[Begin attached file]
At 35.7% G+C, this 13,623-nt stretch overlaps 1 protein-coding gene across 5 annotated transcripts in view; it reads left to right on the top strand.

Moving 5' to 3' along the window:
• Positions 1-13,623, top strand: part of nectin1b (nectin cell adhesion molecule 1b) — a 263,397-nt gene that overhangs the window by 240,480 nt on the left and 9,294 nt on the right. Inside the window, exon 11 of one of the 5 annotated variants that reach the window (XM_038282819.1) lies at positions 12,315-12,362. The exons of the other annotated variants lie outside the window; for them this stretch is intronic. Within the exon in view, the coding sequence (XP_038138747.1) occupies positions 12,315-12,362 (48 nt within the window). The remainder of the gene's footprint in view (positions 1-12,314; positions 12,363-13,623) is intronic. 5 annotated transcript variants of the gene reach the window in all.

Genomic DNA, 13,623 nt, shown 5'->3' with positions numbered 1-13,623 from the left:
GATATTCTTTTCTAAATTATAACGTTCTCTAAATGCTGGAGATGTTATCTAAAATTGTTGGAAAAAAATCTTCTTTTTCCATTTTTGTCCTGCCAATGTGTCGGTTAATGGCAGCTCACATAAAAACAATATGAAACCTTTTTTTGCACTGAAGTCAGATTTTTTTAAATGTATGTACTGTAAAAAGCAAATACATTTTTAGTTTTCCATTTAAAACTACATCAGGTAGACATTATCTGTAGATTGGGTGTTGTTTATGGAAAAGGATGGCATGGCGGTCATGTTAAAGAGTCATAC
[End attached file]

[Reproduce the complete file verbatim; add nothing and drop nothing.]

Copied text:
At 35.7% G+C, this 13,623-nt stretch overlaps 1 protein-coding gene across 5 annotated transcripts in view; it reads left to right on the top strand.

Moving 5' to 3' along the window:
• Positions 1-13,623, top strand: part of nectin1b (nectin cell adhesion molecule 1b) — a 263,397-nt gene that overhangs the window by 240,480 nt on the left and 9,294 nt on the right. Inside the window, exon 11 of one of the 5 annotated variants that reach the window (XM_038282819.1) lies at positions 12,315-12,362. The exons of the other annotated variants lie outside the window; for them this stretch is intronic. Within the exon in view, the coding sequence (XP_038138747.1) occupies positions 12,315-12,362 (48 nt within the window). The remainder of the gene's footprint in view (positions 1-12,314; positions 12,363-13,623) is intronic. 5 annotated transcript variants of the gene reach the window in all.

Genomic DNA, 13,623 nt, shown 5'->3' with positions numbered 1-13,623 from the left:
GATATTCTTTTCTAAATTATAACGTTCTCTAAATGCTGGAGATGTTATCTAAAATTGTTGGAAAAAAATCTTCTTTTTCCATTTTTGTCCTGCCAATGTGTCGGTTAATGGCAGCTCACATAAAAACAATATGAAACCTTTTTTTGCACTGAAGTCAGATTTTTTTAAATGTATGTACTGTAAAAAGCAAATACATTTTTAGTTTTCCATTTAAAACTACATCAGGTAGACATTATCTGTAGATTGGGTGTTGTTTATGGAAAAGGATGGCATGGCGGTCATGTTAAAGAGTCATAC